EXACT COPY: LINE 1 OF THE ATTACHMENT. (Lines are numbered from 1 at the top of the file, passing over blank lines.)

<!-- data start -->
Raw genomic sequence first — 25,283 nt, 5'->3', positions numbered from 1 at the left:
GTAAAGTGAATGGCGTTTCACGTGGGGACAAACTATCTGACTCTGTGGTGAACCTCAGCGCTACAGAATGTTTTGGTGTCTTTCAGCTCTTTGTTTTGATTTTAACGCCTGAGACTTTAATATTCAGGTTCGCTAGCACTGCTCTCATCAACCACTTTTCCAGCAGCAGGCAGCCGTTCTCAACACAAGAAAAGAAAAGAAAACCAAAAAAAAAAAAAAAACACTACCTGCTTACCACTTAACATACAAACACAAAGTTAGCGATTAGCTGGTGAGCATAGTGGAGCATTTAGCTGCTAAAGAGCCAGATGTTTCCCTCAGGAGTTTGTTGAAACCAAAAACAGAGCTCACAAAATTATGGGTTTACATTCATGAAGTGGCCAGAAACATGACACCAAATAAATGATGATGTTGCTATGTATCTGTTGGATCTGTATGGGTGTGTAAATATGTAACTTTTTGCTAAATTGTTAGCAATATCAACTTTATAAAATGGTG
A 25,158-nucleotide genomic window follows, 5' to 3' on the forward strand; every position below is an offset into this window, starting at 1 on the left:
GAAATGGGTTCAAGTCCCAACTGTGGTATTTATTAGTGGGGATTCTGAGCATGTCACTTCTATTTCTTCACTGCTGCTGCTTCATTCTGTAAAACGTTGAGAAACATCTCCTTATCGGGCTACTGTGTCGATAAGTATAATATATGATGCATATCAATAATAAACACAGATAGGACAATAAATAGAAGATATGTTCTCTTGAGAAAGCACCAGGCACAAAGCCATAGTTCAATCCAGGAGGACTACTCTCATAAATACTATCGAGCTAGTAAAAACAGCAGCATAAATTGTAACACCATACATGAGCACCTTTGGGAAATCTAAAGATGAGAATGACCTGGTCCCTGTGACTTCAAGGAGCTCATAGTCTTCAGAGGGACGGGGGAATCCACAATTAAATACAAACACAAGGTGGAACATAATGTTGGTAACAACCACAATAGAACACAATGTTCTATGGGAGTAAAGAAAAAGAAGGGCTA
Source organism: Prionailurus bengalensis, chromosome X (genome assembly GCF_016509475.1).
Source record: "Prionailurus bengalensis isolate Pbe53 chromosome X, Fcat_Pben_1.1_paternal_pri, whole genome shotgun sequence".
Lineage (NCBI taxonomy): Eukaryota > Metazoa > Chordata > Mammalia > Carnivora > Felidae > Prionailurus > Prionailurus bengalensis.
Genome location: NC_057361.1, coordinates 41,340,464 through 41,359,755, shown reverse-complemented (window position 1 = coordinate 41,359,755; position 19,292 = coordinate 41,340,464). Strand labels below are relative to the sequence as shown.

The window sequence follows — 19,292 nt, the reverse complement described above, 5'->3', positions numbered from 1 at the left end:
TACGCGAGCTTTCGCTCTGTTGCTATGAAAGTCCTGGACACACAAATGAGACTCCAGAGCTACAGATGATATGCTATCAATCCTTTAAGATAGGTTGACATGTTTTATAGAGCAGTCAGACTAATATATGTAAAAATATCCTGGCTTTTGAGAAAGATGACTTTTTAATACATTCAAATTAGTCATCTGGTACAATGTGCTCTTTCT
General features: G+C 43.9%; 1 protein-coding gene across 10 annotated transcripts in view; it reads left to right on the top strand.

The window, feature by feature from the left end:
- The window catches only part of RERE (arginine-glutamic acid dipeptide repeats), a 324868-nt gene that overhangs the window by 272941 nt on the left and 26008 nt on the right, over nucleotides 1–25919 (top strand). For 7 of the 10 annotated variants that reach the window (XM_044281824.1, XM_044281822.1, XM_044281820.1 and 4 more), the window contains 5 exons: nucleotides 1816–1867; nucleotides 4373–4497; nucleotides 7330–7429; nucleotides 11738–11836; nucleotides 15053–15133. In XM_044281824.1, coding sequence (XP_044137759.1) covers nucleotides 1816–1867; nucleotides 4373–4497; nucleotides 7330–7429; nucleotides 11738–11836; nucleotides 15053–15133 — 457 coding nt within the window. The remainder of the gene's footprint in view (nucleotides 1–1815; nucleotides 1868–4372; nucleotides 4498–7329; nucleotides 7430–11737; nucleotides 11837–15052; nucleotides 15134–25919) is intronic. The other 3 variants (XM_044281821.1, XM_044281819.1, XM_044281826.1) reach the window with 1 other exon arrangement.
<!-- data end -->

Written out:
Raw genomic sequence first — 25,283 nt, 5'->3', positions numbered from 1 at the left: